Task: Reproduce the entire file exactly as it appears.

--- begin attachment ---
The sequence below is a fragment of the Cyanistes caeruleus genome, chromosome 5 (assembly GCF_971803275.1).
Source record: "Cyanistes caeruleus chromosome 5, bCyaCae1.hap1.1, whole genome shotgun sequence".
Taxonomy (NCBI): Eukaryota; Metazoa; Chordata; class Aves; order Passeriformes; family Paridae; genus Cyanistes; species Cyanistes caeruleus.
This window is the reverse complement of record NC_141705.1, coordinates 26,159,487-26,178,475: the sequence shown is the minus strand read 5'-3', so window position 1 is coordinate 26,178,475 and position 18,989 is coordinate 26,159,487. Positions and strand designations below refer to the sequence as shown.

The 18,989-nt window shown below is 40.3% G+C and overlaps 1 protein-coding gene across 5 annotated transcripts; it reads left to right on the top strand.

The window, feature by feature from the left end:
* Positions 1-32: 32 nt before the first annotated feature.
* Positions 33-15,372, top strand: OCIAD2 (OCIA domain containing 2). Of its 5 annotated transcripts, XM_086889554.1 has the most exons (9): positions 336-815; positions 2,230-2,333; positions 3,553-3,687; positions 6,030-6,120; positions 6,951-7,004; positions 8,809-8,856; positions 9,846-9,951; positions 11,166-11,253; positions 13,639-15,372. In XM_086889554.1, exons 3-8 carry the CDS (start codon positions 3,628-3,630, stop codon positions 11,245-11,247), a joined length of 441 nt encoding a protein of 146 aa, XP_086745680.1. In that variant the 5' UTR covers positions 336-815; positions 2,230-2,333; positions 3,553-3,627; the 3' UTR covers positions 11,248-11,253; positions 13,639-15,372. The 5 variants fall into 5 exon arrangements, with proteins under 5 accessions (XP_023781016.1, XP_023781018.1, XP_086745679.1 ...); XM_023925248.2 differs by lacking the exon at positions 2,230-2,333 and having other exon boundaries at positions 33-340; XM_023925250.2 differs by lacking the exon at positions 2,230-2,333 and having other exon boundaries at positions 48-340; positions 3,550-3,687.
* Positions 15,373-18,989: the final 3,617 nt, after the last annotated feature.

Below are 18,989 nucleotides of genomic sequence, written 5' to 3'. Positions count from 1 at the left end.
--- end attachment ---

The sequence below is a fragment of the Cyanistes caeruleus genome, chromosome 5 (assembly GCF_971803275.1).
Source record: "Cyanistes caeruleus chromosome 5, bCyaCae1.hap1.1, whole genome shotgun sequence".
Taxonomy (NCBI): Eukaryota; Metazoa; Chordata; class Aves; order Passeriformes; family Paridae; genus Cyanistes; species Cyanistes caeruleus.
This window is the reverse complement of record NC_141705.1, coordinates 26,159,487-26,178,475: the sequence shown is the minus strand read 5'-3', so window position 1 is coordinate 26,178,475 and position 18,989 is coordinate 26,159,487. Positions and strand designations below refer to the sequence as shown.

The 18,989-nt window shown below is 40.3% G+C and overlaps 1 protein-coding gene across 5 annotated transcripts; it reads left to right on the top strand.

The window, feature by feature from the left end:
* Positions 1-32: 32 nt before the first annotated feature.
* Positions 33-15,372, top strand: OCIAD2 (OCIA domain containing 2). Of its 5 annotated transcripts, XM_086889554.1 has the most exons (9): positions 336-815; positions 2,230-2,333; positions 3,553-3,687; positions 6,030-6,120; positions 6,951-7,004; positions 8,809-8,856; positions 9,846-9,951; positions 11,166-11,253; positions 13,639-15,372. In XM_086889554.1, exons 3-8 carry the CDS (start codon positions 3,628-3,630, stop codon positions 11,245-11,247), a joined length of 441 nt encoding a protein of 146 aa, XP_086745680.1. In that variant the 5' UTR covers positions 336-815; positions 2,230-2,333; positions 3,553-3,627; the 3' UTR covers positions 11,248-11,253; positions 13,639-15,372. The 5 variants fall into 5 exon arrangements, with proteins under 5 accessions (XP_023781016.1, XP_023781018.1, XP_086745679.1 ...); XM_023925248.2 differs by lacking the exon at positions 2,230-2,333 and having other exon boundaries at positions 33-340; XM_023925250.2 differs by lacking the exon at positions 2,230-2,333 and having other exon boundaries at positions 48-340; positions 3,550-3,687.
* Positions 15,373-18,989: the final 3,617 nt, after the last annotated feature.

Below are 18,989 nucleotides of genomic sequence, written 5' to 3'. Positions count from 1 at the left end.